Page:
“To some extent there was some kind of freudian bartering going on in my subconscious. I can be this vulnerable but I’ll get away with it by creating this huge schmaltzy din, this Disney kind of orchestration. That’s my sound, this conflict between sincerity and self-criticism. There are these competing voices. The voice of confession and me wanting to own my own experiences and feel my own pain. Then there is this competing voice saying “Are you serious, are you really going to write that?”. It’s chaos, this relationship between the lyrics and the music.”

Many people thought Josh Tillman was taking on a character when he took on Father John Misty but the reality is he was revealing his true experiences and emotions in his songs.

“If we’re going to stick with this theme of transformation, I’m writing about a different me. There is no Father John Misty character or something. It’s Josh Tillman who is a human who evolves and changes. Part of why I wanted to keep some of the more grotesque parts of the album was because I wanted there to be context in these songs, if they are about transformation people need to know what or where that change comes from. It’s not a fantasy, there is no fantasy on the album.”

this review was first published in The Music

ALBUM REVIEW: Father John Misty – I Love You Honeybear

Rating7.5fjm-iloveyouhoneybearAfter a handful of stark solo folk albums Josh Tillman quit his day job as drummer for Fleet Foxes and re-emerged as Father John Misty with a new sound that was bursting with dramatic pop songs and kaleidoscopic lyrical images. It now seems that on Fear Fun Tillman was only warming up as I Love You Honeybear dials up the musical saturation and dives deep into the cosmic and terrestrial depths of love.

Lyrically Tillman has taken his own experience of love and marriage and approaches it from multiple angles –  the long distance trials of ‘True Affection’, it’s physical manifestation on ‘When You’re Smiling And Astride Me’ and the wider absence of love and stimulation on ‘Bored In The USA’. His confessional style means his songs can be both brutally honest and direct while also guilty of appearing aloof and archly theatrical. At one point he confesses he’s “The aimless, fake drifter and the horny, man-child, Mamma’s boy to boot.” That’s the complex dichotomy of Father John Misty, creating poetry out of the mundane with the skill of a lyricist such as Morrissey.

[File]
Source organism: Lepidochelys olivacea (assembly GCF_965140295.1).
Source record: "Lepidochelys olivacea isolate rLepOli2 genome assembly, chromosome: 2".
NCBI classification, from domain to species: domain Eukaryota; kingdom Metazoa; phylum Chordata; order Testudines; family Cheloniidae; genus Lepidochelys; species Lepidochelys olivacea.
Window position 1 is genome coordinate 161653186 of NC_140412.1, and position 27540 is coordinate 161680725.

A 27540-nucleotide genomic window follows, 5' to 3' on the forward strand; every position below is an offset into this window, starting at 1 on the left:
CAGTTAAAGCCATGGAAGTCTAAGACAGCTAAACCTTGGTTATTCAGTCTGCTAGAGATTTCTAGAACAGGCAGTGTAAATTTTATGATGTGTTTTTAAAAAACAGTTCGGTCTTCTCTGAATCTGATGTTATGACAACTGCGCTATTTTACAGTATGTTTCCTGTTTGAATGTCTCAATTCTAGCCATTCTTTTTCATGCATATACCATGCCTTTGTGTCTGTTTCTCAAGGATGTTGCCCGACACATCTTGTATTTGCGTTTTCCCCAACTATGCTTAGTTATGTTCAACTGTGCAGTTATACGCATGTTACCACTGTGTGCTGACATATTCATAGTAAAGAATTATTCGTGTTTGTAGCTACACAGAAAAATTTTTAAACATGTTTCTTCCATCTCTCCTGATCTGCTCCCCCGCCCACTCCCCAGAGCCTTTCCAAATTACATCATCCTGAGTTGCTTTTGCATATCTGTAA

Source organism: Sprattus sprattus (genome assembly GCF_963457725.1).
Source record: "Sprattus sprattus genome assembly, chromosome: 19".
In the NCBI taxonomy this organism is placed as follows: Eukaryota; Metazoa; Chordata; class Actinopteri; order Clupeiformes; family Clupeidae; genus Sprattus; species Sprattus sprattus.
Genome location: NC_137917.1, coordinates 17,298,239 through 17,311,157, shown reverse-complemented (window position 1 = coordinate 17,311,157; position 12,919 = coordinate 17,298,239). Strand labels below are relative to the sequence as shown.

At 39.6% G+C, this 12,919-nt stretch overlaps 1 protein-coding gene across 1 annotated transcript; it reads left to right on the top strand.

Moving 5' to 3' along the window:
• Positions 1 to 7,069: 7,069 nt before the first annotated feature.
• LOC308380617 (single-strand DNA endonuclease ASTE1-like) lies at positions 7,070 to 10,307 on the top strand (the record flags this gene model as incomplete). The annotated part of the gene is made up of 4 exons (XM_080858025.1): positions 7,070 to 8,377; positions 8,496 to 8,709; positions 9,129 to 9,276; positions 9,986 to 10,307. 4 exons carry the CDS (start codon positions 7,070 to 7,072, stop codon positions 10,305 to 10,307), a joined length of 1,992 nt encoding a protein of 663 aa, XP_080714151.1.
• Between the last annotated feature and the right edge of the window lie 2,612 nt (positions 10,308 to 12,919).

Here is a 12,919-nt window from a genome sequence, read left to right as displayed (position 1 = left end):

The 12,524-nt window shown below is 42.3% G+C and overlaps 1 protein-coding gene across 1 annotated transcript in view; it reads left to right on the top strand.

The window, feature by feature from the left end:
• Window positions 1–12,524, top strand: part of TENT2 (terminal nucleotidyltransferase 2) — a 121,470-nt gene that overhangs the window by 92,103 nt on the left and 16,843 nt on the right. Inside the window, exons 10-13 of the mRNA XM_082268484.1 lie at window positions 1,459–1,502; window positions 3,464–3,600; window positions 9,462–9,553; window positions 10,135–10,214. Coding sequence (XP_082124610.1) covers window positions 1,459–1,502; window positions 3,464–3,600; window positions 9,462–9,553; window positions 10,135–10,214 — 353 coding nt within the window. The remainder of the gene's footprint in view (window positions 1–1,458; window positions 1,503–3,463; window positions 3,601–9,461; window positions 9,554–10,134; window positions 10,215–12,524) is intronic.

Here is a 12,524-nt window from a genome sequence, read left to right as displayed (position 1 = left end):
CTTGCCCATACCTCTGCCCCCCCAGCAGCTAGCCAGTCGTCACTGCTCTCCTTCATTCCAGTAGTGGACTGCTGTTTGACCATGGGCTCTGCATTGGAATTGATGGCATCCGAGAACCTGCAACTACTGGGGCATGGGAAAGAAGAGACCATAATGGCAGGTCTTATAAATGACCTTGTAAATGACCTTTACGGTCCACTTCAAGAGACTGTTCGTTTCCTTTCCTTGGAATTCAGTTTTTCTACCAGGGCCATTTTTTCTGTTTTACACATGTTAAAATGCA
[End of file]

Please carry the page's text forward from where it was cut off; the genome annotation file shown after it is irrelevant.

Jonathan Wilson produced the album and he and Tillman have allowed themselves free rein to use a wide palette of sounds and styles, from Mariachi horns, electronica, soulful grooves and rich string arrangements. What hasn’t changed and what also makes the album so rewarding is Tillman’s melodic nous. As a result I Love You Honeybear is a collection of baroque, literate pop songs that reveal new layers of sonic and lyrical detail on each listen.

Chris Familton

this review was first published in The Music

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LIST: DS Top Albums of 2012

2012 TOP ALBUMS

2012 felt like somewhat of a mixed bag of musical lollies with our favourites encompassing americana, power pop, 80s synth, indie and many shades of psychedelia. The only thing that tied them all together was the strong streak of melody that each was built on. Even in the case of someone like Neil Young & Crazy Horse it was Young’s incredible weaving of musical notes on Old Black that made that record such a delight. Hopefully there will be a few surprises scattered across our list which will send you down another musical rabbit hole to find out if we are onto something… Hopefully we are.

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20-11

10-1

square-600-11Charlie Horse – I Hope I’m Not A Monster

square-600-16Deep Sea Arcade – Outlands

LOWER PLENTYLower Plenty – Hard Rubbish

square-600-15Dinosaur Jr – I Bet On Sky

square-600-13Lee Ranaldo – Between The Times & The Tides

UnknownNeil Young & Crazy Horse – Psychedelic Pill

square-600-17Lawrence Arabia – The Sparrow

square-600Lambchop – Mr. M

square-600-14Suzy Connolly – Night Larks

square-600-12Father John Misty – Dear Fun

2012 | Twenty First Half Favourites

We’re already half away through 2012, crazy huh? It felt like it was a slow start to the year in terms of standout album releases but slowly things have picked up pace and some (in our ears) essential purchases have emerged. Here, in no particular order are twenty LPs that have captured our attention over the last six months.

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LAMBCHOP | MR. M